Why LaMonica Garrett Calls 1883 The Hardest Job He’s Ever Had


The “Yellowstone” prequel “1883” chronicles the adventures of John Dutton’s (Kevin Costner) great-grandfather, James Dutton (Tim McGraw), and his family as they travel from Texas across the Great Plains in search of a place to call home. Accompanying James on this harrowing journey is his wife Margaret (Faith Hill), his daughter Elsa (Isabel May), and his son John (Audie Rick).

The series, created by Taylor Sheridan, offers an unflinching look at the hardships facing those who migrated across the U.S. in search of land and opportunity. Led by a grieving Shea Brennan (Sam Elliott) and his second-in-command Thomas (LaMonica Garrett), the Duttons and a group of settlers must endure harsh weather conditions, bandits, lack of water, treacherous terrain, and at times each other to survive.

“1883” offers insight into why John Dutton is so determined to keep his ranch intact, leaving his great-grandfather’s hard-fought legacy to the next generation. However, authentically recreating the great westward expansion of the late 19th century is the hardest job one of the show’s actors has ever had.

LaMonica Garrett said shooting on location was ‘challenging’

In an interview with Collider, LaMonica Garrett explained the unique challenges facing the “1883” cast. Unlike most TV shows, “1883” was shot entirely on location, including Texas in the summer and Montana in the winter. “This is the hardest job I’ve had doing anything,” Garrett said. The cast and crew went without the creature comforts and security that a soundstage provides. “We’re sun up to sundown … whatever weather climate it is, whatever city, whatever state, you’re outside all the time, and it’s just, brutal.”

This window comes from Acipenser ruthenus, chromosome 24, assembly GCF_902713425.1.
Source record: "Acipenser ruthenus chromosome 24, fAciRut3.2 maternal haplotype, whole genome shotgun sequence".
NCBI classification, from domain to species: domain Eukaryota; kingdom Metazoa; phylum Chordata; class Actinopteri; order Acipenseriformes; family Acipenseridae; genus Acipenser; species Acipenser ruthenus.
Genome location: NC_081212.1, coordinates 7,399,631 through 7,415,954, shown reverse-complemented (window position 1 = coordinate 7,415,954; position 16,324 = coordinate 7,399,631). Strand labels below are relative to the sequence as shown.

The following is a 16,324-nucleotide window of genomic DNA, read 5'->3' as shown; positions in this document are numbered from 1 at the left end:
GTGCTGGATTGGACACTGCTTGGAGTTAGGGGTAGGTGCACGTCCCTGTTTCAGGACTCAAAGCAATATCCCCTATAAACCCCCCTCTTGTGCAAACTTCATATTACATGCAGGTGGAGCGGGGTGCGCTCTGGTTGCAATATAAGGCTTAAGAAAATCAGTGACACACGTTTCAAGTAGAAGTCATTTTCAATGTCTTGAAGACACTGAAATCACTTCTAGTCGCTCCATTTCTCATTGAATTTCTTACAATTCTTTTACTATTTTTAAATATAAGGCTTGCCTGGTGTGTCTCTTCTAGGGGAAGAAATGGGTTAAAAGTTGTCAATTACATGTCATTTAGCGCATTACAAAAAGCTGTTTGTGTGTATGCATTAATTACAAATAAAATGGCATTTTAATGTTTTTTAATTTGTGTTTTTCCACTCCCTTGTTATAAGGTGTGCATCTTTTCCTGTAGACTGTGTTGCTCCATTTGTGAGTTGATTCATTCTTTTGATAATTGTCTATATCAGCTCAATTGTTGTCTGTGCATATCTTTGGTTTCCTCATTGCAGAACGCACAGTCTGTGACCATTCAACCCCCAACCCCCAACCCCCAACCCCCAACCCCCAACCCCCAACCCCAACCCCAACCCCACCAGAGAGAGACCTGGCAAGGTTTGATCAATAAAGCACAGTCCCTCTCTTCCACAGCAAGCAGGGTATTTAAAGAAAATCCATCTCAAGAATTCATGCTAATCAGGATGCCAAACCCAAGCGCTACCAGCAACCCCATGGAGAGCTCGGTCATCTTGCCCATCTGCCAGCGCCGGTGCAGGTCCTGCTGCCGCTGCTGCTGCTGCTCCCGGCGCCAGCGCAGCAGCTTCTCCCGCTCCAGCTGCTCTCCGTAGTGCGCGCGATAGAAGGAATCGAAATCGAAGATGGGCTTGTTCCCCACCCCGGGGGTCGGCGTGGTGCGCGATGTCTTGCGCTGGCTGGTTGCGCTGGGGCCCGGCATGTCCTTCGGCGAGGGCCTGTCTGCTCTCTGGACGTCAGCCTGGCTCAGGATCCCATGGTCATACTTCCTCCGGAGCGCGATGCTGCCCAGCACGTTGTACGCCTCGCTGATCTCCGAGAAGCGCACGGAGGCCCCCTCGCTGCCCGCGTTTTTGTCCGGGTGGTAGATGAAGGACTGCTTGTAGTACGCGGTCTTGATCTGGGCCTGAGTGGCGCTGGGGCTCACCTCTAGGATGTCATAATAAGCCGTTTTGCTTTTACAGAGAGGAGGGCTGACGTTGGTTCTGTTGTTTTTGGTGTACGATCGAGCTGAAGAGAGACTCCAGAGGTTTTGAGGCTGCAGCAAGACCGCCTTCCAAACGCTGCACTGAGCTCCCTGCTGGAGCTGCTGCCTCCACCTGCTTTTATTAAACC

It’s not just the blistering heat or the frigid cold that poses unique obstacles, but working with animals as well. According to Garrett, the horses could sense bad weather, and “they don’t like it.” Trying to film a shootout on a skittish horse that’s “having a bad day” was “challenging.” Garrett also said that the cows weren’t always cooperative either, leading to resets which meant repositioning 25 wagons.

The Herculean task of managing all the working parts — which included a cast and crew of 400, drones, helicopters, and anywhere from six to eight cameras — paid off in the end, according to Garrett, who said, “… as hard as it is to film, is as beautiful as it looks when you stick the landing, and you see it on the screen.”


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